Ukraine’s trade shift a boon for neighbouring ports
Constanta and Giurgiulesti are handling a higher volume of ships to keep goods flowing in and out of Ukraine
Ports in neighbouring countries are handling a greater number of vessels each month as they help to keep supplies moving into and out of Ukraine
RUSSIA’s war is having knock-on effects on other parts of the supply chain, with ports in Romania and Moldova seeing an influx in ships as Ukraine leverages alternative trade routes.
The naval blockade on Ukraine’s largest ports has severely limited its ability to import and export key commodities such as grain.
The country has been transporting goods via rail to its neighbours, such as Poland and Romania, for export, as well as relying on its smaller River Danube ports.
The Danube ports are working at full capacity to make up for the shortfall. In March Ukraine exported 400,000 tons via the three ports, and now it is exporting about 1.5m tons per month, according to Odessa-based Lloyd’s Agent Eurogal.
Nearby Moldova’s Giurgiulesti port has seen a similar surge in vessel activity.
The port recorded 51 outbound sailings in June, compared with 12 in the past year. It finished the second quarter with 137 departures, nearly five times more than the same period in 2021.
“Today, not only does Giurgiulesti port safeguard supply chains for Moldovan importers and exporters, but since the start of the war on Ukraine it has also played a key role in helping to uphold supplies to and from Ukraine,” said Alain Pilloux, vice-president of banking at the European Bank for Reconstruction and Development.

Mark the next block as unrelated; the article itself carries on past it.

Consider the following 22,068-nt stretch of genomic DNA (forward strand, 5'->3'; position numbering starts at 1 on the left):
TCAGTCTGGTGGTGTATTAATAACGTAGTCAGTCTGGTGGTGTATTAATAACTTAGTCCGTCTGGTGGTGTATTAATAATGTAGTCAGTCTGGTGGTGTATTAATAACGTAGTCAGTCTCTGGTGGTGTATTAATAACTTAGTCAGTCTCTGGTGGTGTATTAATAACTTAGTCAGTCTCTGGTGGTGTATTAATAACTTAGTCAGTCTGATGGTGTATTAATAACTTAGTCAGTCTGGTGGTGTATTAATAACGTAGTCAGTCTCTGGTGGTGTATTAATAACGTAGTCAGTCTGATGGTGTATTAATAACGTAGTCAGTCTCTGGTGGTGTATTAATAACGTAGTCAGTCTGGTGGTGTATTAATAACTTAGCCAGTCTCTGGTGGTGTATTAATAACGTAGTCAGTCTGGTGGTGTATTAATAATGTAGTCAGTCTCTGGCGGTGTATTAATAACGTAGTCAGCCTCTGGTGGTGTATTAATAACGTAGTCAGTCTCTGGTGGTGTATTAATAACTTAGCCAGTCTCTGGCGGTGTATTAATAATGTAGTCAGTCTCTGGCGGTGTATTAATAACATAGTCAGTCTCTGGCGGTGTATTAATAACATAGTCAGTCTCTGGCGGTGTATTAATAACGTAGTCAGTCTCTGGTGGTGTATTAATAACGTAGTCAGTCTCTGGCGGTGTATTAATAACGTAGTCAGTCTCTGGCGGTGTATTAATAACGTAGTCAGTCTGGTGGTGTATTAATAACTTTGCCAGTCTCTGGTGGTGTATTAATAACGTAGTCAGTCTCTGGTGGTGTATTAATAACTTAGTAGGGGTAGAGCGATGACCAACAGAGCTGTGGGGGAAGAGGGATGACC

The port has been helping maintain the flow of grain and fuel into and out of Ukraine.
Vessel tracking data shows that all the vessels sailing from Giurgiulesti this year were general cargoships and tankers. Between April and June, 83 general cargoships and 54 tankers departed the port.
This year the port has exported 309,404 tons of grain. Grain transhipment and storage facilities are increasingly being used for grain originating in Ukraine.
Further south, Romania’s port Constanta is also playing a dual-purpose role.
It is a hub for receiving supplies for Ukraine, but also a gateway for its neighbour’s goods.
During the second quarter, Constanta saw more than 20% more outbound sailings of bulk carriers and general cargo ships than a year earlier.
Tanker activity experienced the greatest growth, with 251 departures recorded between April and June, up from 124 in 2021.
The closure of Ukraine’s main container port at Odessa has pushed large volumes of containers to Constanta, which has led to congestion at its box terminals.
In response, Maersk has begun sending cargoes destined for Constanta to Turkey.
A total of 2,216 commercial vessels departed Constanta during the first half of the year, up 22% from the past year’s figure.